Andor Episode 4 “Aldhani” Review
Following up Andor’s premiere on Disney+, Diego Luna’s Rogue One: A Star Wars Story hero returns this week to the streaming platform with a lot less action and a lot more world-building–but don’t take that as automatically being bad! As Andor enters its second three-part story arc, episode four, “Aldhani,” keeps the audience invested with the political disruptions happening in the Imperial capital of Coruscant and the action plans brewing on a new planet. In “Aldhani,” Cassian is surprisingly overshadowed by Mon Mothma (played by Genevieve O’Reilly), yet both Star Wars veterans bring even more potential to Andor’s future.
Taking place directly after the events of episode three “Reckoning,” Andor’s fourth chapter follows Cassian Andor as he gives into Luthen Rael’s dangerous work offer with barely any hesitation. Left with no options after leaving his home in a state of sudden danger, Cassian willingly prepares to help infiltrate an Imperial garrison on the quiet planet of Aldhani with a group of Rebels who need more hands. Meanwhile, Luthen heads to Courscant to meet with Mon Mothma, a character long-time Star Wars fans will instantly recognize for her role throughout the original saga and Legends canon before Disney’s ownership.
Mon Mothma is arguably one of the most important Star Wars characters viewers have never gotten the time to know. First introduced in 1983’s Return of the Jedi, the Rebel Alliance leader has been featured in a ridiculous amount of Star Wars media but has never received her own true spotlight. Mothma is supposed to be the spearheading figure of the rebellion leadership that opposes the Galactic Empire, yet she is never portrayed in the movies as anyone of significance—her importance in the original Star Wars trilogy boiled down to a single moment where she explains the Rebel Alliance’s plan to destroy the second Death Star and eliminate the Emperor in the process. Mothma briefly appears in the prequel trilogy and Rogue One, but this is the first notable instance where the character’s role feels purposeful.
As significant as the Rebel Alliance is, many of the intricacies behind the group have never actually been explained on-screen in a Star Wars film or television show. Since A New Hope, it was clear from the opening scene that the small group of fighters looking to overthrow the Empire had some political standing in their universe. The Rebel Alliance evidently needed volunteers to aid their cause, and the organization was secretly backed by many allies in the shadows, whether that be soldiers, scoundrels, or Jedi. Andor’s fourth episode dips its toes into how the Rebel Alliance continually evades the Empire’s notion as Mothma engages in plenty of politics and eventually meets up with her old acquaintance Luthen to discuss secret funding exchanges and their current standings within the public.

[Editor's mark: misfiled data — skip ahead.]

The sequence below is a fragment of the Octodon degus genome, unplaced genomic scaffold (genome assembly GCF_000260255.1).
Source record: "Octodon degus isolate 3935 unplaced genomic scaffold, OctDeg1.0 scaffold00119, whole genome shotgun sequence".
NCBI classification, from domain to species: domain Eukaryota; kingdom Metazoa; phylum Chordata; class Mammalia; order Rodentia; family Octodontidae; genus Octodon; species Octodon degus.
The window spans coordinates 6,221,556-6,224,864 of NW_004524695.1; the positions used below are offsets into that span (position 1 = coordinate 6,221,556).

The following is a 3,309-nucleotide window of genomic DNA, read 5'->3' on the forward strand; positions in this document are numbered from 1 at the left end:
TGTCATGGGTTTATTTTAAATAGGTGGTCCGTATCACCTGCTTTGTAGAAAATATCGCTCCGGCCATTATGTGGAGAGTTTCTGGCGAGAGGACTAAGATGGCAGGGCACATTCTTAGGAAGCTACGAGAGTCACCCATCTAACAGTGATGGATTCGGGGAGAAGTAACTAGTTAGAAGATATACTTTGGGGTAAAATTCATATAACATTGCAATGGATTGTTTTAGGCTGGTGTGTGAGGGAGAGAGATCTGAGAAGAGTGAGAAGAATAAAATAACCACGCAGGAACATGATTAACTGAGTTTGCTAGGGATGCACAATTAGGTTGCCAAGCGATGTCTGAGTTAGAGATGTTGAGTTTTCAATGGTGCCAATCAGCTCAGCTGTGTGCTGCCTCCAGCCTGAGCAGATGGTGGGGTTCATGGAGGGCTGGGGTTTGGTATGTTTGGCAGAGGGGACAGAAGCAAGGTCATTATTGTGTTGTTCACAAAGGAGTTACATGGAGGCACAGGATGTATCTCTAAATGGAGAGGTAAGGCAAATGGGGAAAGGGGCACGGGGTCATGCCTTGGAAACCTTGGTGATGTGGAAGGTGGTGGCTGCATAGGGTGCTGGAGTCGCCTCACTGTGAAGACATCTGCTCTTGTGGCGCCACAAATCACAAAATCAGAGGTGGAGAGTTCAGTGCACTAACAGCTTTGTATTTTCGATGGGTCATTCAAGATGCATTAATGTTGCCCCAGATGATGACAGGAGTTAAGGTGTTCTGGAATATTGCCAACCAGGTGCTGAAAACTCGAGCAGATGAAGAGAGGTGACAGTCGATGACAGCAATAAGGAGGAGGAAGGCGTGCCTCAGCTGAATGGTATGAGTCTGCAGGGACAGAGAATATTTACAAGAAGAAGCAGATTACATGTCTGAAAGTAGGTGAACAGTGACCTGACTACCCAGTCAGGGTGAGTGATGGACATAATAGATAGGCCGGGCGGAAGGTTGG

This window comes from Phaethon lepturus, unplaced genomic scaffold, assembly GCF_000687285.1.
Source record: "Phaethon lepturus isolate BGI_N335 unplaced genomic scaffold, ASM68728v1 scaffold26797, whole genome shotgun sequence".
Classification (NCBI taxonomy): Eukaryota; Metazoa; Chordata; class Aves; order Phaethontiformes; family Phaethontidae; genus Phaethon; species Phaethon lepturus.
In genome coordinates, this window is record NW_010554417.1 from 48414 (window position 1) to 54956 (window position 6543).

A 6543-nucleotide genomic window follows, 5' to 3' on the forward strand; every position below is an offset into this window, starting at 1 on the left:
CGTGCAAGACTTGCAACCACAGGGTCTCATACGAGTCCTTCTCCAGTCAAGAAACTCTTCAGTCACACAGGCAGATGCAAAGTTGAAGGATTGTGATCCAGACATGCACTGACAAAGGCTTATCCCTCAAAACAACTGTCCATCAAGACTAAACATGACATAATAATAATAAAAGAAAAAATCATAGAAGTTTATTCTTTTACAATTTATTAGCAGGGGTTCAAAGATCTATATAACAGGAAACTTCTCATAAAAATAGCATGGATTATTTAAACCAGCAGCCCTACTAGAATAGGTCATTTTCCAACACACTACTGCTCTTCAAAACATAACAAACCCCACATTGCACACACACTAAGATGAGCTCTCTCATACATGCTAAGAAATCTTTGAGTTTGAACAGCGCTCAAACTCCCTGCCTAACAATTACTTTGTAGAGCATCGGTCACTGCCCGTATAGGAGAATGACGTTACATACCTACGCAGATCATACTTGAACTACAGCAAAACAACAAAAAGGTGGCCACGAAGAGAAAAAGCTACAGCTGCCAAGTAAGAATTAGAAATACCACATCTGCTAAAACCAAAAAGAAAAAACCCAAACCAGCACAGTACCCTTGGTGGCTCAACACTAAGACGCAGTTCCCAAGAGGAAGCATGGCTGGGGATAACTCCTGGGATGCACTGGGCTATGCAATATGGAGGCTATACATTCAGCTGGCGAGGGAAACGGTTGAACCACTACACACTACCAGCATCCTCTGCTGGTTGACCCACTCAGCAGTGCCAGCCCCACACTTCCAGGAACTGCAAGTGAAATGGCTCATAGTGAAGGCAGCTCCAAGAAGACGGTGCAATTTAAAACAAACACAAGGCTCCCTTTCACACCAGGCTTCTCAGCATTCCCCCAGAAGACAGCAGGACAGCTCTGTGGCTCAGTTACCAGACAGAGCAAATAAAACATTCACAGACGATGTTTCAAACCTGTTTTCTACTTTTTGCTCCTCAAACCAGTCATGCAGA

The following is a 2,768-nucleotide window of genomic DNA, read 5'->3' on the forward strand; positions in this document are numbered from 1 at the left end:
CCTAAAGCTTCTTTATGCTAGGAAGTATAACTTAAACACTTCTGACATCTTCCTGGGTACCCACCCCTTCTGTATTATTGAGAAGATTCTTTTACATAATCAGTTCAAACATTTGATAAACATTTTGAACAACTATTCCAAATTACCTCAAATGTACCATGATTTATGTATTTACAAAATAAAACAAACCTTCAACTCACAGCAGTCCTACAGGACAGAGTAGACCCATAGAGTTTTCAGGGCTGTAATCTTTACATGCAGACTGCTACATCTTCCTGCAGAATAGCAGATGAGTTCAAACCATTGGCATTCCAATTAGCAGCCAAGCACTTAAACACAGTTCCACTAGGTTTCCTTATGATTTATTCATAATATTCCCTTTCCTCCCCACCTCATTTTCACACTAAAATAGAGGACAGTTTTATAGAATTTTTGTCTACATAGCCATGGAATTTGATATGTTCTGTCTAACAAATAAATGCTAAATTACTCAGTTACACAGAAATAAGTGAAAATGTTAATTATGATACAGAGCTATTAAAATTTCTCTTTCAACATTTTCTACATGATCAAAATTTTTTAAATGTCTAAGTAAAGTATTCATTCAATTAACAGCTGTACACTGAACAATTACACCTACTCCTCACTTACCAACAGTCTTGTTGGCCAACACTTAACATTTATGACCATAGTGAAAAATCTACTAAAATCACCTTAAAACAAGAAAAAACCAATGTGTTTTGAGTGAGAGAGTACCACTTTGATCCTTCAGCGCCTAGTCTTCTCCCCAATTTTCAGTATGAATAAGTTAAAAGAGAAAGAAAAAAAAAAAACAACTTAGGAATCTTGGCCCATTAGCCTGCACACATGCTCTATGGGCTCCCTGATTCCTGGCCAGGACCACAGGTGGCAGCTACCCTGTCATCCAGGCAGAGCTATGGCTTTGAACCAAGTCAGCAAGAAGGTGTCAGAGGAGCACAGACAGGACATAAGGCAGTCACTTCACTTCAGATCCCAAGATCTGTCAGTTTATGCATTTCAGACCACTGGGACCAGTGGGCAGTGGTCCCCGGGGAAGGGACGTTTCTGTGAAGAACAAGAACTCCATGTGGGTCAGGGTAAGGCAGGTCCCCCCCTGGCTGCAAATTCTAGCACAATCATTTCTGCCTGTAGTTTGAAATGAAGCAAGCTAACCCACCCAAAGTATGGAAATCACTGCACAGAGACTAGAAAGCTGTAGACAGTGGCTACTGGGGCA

To the surprise of many viewers, Genevieve O’Reilly instantly becomes one of Andor’s greatest highlights so far as she turns her short Rogue One appearance into a fleshed-out character. Like the show’s premiere, Andor’s fourth episode is able to give Mon Mothma a staggering amount of characterization and depth as the high-ranking official challenges the Empire amidst being under a sharp watch. Some of the politics surrounding Mothma range from engaging to slightly boring as the more time-consuming world-building conversations can become overdrawn or a tad over-explained, but with every moment O’Reilly is giving a captivating performance. Even when political Star Wars jargon is being thrown around, Mothma’s conversations answer long-asked storytelling questions regarding the original trilogy. Between her visits to the offices of other Imperial officials to her interactions with her husband, the episode constantly feels as if viewers are getting a substantial look into the current state of Coruscant and the life of Mothma before she was able to lead the Rebels to victory.